Thursday, January 23, 2014
We Cannot Be Silent
And yesterday, as I watched them roll in through my news feed, I noticed a sort of trend in some of the prolife posts. Since I saw the first post that began ambling down this particular route yesterday morning I've rolled the idea around over and over again in my mind, mostly because so many people were vehemently agreeing with the sentiment expressed in the comment sections.
Basically the train of thought that I couldn't shake (and that you may have seen floating around the blogosphere if we read the same blogs) said that almost anything that we say to pro-choicers and especially women who've had an abortion, is going to be hurtful and that even at our most compassionate our carefully worded posts would likely sound insensitive and cruel to a woman who's had or who has maybe even considered an abortion.
I can't say that I've ever gone in to have an abortion, or that I've even thought about having one. Even when I was solidly pro-abortion and was spending hours each week in side a Planned Parenthood as a volunteer it was something that I just couldn't quite wrap my mind around doing myself.
So I can't say that I've been there or have walked a mile in the shoes of anyone who has found themselves going down that particular path.
But there was a time when I did find myself in a dark, empty place, seemingly devoid of grace.
I wouldn't have described it that way at the time. Life was "fun." I might have said that I was happy if you'd caught me on the right day. But it was also empty and dry and fragile.
I'm not sure I can put into words how much I would like to take my wild, reckless 22 year old self by the shoulders and give her a good hard shake, but she needed it. I needed it.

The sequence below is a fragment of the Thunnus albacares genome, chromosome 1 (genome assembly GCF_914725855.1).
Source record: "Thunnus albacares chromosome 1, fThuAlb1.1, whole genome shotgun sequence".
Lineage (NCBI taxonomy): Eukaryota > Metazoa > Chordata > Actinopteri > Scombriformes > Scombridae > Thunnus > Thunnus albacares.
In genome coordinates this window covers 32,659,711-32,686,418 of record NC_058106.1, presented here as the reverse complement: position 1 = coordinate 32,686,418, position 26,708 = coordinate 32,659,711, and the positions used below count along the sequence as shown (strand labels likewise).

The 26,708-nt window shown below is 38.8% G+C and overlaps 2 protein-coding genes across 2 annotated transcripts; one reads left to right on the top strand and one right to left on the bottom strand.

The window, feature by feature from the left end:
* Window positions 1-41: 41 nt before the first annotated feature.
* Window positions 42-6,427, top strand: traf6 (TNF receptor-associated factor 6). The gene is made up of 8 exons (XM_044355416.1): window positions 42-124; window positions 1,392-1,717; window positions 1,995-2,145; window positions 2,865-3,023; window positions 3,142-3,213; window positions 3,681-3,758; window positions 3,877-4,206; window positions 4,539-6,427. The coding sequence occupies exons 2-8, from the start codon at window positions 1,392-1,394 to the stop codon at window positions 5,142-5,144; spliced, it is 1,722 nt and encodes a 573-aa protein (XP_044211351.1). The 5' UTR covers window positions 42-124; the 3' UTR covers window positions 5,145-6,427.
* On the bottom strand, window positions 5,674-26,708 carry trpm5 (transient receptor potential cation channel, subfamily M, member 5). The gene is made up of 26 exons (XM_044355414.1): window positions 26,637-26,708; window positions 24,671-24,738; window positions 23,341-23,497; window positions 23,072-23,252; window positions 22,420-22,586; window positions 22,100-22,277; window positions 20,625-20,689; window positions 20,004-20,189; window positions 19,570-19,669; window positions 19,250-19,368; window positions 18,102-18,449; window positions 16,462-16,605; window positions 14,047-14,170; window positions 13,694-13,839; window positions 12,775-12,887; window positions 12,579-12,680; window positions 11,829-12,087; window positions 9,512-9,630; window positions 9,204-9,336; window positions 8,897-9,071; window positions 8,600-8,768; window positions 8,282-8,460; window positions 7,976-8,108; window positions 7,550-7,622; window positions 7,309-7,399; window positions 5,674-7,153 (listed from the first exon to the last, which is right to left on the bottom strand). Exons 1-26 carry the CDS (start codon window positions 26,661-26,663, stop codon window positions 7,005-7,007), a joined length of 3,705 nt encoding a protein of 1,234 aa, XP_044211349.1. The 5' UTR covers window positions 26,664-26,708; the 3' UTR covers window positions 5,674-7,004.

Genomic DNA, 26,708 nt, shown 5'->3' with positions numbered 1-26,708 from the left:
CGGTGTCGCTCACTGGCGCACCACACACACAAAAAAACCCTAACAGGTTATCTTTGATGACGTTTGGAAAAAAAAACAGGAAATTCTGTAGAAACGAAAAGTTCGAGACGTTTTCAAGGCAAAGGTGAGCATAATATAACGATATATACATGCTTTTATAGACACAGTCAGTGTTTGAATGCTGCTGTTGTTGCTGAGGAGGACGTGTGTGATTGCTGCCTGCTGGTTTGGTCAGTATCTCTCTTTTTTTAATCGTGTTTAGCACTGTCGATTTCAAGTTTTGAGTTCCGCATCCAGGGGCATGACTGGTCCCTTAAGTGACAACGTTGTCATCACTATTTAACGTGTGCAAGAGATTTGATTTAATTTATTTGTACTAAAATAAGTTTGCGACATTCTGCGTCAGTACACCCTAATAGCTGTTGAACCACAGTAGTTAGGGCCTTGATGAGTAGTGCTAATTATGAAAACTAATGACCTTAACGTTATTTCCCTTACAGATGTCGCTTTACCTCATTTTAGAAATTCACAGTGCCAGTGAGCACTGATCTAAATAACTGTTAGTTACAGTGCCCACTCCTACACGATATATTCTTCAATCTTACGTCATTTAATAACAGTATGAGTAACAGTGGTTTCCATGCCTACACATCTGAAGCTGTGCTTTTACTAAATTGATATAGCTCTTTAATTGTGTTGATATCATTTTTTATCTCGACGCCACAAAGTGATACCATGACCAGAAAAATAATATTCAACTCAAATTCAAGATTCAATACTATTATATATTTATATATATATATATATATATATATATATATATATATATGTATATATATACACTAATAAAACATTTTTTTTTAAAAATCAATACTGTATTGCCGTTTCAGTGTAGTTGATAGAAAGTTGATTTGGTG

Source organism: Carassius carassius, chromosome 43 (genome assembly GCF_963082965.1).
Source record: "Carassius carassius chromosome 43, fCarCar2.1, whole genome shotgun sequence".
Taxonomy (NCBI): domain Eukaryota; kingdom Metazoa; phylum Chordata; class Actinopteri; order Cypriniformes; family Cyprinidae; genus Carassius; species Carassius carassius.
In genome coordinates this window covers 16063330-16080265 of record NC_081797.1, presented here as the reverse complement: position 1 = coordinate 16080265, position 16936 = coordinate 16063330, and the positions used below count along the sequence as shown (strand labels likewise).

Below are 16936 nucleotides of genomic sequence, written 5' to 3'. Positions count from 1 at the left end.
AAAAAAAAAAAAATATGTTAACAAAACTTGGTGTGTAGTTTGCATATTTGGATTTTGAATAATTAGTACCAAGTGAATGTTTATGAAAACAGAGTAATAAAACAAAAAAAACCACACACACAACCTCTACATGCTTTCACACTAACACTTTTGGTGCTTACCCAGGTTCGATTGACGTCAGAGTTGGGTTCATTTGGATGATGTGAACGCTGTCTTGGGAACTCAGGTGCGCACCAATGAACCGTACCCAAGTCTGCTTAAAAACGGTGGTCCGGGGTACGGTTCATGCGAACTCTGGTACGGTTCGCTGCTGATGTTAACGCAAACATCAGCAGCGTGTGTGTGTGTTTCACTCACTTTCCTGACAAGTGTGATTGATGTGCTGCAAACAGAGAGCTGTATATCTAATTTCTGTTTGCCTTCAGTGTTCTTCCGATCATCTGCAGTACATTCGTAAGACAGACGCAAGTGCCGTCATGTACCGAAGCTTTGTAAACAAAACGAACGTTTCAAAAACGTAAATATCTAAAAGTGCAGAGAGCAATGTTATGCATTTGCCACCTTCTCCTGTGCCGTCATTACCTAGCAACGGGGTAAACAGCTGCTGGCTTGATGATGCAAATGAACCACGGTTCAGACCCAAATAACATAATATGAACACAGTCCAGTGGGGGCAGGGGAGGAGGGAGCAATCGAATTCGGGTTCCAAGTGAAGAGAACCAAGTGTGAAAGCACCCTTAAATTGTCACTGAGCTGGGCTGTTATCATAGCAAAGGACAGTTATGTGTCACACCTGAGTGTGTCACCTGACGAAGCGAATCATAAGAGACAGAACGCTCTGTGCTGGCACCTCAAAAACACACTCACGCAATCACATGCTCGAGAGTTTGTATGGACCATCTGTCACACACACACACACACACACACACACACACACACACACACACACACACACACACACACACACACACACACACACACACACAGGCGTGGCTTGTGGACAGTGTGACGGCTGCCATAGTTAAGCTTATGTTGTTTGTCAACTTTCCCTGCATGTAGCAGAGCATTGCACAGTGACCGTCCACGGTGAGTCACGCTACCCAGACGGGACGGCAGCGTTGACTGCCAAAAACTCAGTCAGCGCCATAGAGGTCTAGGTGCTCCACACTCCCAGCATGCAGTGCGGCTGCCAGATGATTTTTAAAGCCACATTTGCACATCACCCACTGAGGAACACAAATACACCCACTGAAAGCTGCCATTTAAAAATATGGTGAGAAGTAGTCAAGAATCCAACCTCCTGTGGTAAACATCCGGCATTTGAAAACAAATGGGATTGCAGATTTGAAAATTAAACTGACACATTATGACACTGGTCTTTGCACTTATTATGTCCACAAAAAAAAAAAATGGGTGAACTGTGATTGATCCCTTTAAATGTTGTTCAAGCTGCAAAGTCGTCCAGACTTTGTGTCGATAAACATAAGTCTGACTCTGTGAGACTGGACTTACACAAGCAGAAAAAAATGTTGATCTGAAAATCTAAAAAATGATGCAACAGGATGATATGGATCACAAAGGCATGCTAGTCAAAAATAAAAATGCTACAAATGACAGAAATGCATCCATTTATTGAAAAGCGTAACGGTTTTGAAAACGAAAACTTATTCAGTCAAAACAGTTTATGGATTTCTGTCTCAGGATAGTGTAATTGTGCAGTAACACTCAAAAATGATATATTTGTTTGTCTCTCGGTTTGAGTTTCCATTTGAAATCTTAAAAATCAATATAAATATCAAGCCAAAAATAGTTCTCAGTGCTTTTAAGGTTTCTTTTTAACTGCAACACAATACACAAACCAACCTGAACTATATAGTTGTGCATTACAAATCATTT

The thing is, I needed to feel badly about the things that I had done wrong. I needed someone to tell me that I needed to stop making excuses and take a good hard look at the choices that I was making. And I needed someone to convince me that there were truths that were absolute and that right and wrong were far more than abstract debatable points in some poli science classroom.
Realizing that the way I was living my life was wrong and beginning to utter those first half hearted prayers that I whispered before I fell asleep at night were the first stumbling steps that I took towards being forgiven and towards ultimately forgiving myself.
But first someone had to tell me (and convince me) that I was wrong. I needed voices that showed me that there was more to life than having fun and doing what I wanted to do.
We should be compassionate. We should be kind. But 41 years ago our country cemented into law the legal slaughter of the unborn. Since that time 55 million lives ended that had only just begun.
So you see, there is one thing that we cannot be. We cannot be silent. We cannot ignore the murder of millions.
Have compassion and empathy and love for those who have gone through the painful experience of having had an abortion, but also speak out against this injustice that the Supreme Court gave such a foothold in their decision in Roe vs. Wade.
If my conversion has taught me anything it's that realizing that I was living in a way that was really wrong is painful. But it was also necessary. I had to know that I was wrong before I could seek forgiveness.
Staying silent while the slaughter continues unchecked because someone, somewhere might be hurt by the fact that killing an unborn child is wrong, isn't doing anyone any favors. Pray. Speak the truth with love. And then go back and pray more. Pray that the words you've spoken might be used by God to reach into the darkness and show someone the tiny flicker of hope that accepting his grace will ignite.
Staying silent will never set the world on fire with His love and His love and grace are the only things that can end the violence of a culture who believe that the right to an imagined freedom is greater than the right a child has to his own life.